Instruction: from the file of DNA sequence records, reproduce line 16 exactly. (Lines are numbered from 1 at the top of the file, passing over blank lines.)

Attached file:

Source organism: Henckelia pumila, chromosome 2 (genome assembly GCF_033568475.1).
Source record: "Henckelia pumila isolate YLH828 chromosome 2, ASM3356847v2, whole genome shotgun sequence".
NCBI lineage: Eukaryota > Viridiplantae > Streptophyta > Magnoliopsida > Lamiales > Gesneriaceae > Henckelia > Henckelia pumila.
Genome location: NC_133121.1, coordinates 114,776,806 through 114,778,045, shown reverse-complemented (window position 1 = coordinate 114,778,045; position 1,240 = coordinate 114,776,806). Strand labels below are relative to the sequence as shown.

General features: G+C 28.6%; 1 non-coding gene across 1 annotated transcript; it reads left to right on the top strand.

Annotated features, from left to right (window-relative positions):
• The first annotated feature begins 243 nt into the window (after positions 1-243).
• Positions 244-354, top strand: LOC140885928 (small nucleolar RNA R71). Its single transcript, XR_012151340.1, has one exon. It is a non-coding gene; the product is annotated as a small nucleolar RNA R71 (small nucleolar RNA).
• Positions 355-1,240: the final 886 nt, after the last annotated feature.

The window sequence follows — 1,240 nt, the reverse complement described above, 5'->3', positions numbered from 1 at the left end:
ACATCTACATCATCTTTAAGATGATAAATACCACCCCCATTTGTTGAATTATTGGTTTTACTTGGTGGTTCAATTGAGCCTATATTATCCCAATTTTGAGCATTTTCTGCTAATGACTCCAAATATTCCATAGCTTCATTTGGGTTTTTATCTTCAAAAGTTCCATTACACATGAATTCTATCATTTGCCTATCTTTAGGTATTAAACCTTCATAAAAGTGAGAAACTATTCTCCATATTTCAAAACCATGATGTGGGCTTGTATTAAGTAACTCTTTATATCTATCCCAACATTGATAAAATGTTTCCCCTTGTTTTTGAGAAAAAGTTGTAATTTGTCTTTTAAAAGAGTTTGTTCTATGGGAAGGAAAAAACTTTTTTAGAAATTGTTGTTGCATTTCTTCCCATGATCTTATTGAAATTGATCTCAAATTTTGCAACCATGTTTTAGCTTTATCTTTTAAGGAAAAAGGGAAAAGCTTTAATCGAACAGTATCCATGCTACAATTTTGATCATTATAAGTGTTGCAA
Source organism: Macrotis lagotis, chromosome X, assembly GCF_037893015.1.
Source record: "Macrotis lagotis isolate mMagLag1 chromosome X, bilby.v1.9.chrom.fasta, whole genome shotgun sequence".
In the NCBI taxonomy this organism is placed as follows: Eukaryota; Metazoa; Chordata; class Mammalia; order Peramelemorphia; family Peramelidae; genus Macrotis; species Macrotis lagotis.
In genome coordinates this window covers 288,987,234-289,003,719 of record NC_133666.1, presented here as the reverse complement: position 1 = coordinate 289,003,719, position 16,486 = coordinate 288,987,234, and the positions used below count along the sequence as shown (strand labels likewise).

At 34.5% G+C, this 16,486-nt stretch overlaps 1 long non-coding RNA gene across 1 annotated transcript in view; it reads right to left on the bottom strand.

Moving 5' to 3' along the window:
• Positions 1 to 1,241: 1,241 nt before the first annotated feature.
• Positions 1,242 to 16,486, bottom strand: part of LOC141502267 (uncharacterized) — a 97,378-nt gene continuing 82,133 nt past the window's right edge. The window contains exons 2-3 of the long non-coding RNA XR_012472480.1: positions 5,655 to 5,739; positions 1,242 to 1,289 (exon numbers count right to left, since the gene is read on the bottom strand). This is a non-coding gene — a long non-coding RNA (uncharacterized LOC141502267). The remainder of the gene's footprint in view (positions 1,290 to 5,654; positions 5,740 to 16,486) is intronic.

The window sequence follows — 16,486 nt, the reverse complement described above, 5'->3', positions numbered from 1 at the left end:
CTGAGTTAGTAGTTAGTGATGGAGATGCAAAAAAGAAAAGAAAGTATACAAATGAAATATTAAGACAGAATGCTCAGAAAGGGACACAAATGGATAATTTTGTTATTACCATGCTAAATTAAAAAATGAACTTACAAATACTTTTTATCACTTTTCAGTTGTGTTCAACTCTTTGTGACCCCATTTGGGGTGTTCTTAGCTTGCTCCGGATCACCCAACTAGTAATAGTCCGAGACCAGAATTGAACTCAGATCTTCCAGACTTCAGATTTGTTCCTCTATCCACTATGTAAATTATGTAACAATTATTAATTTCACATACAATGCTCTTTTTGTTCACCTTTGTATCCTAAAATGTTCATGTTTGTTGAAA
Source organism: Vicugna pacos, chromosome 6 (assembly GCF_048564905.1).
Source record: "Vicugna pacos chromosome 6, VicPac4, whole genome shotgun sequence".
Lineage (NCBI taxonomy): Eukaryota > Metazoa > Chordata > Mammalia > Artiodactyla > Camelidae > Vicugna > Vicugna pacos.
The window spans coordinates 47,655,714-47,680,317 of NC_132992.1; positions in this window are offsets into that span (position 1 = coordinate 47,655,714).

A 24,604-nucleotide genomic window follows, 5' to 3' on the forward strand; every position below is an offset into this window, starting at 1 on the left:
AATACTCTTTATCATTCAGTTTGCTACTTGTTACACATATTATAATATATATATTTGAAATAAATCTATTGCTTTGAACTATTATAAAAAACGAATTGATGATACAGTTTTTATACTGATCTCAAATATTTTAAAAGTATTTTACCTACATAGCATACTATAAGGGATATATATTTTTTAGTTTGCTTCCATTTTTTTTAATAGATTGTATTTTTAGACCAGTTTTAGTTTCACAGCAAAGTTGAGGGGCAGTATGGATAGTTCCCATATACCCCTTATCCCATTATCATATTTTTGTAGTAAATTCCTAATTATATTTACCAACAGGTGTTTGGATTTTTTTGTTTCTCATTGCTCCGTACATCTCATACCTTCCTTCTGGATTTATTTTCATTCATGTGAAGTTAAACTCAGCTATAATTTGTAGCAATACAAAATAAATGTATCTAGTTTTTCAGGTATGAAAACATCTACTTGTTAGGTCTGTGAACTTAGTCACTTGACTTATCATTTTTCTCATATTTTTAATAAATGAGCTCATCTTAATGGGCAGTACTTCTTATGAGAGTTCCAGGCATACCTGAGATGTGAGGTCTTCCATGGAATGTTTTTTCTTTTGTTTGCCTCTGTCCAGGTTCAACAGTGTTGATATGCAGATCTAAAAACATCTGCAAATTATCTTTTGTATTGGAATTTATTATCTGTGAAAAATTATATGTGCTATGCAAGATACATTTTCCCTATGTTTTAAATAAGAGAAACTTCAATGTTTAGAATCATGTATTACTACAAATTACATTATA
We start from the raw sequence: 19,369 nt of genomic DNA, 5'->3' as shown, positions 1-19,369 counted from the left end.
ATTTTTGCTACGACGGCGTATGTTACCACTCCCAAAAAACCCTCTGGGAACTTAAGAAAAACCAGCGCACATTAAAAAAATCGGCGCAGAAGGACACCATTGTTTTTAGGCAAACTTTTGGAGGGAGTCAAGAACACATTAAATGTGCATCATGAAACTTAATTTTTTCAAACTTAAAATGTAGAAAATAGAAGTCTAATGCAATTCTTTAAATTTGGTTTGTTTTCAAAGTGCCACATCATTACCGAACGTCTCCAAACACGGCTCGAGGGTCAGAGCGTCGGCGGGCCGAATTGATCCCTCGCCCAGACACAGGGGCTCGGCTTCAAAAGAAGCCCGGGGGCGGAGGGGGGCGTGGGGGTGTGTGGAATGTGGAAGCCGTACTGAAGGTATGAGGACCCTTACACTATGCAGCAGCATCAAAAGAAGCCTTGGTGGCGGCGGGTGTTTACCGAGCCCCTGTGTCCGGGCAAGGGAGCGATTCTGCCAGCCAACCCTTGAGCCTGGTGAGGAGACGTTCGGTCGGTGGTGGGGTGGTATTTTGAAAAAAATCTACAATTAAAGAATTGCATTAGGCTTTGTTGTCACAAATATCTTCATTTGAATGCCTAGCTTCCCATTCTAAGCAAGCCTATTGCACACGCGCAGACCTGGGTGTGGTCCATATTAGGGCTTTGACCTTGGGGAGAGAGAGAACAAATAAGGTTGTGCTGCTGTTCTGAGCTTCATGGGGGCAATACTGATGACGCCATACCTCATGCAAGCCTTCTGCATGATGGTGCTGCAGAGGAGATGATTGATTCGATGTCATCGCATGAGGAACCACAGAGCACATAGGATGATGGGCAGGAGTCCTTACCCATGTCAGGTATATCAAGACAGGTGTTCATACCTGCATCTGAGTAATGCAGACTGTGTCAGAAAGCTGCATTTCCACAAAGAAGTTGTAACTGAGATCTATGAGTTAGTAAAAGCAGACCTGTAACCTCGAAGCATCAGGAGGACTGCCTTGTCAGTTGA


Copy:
At 34.5% G+C, this 16,486-nt stretch overlaps 1 long non-coding RNA gene across 1 annotated transcript in view; it reads right to left on the bottom strand.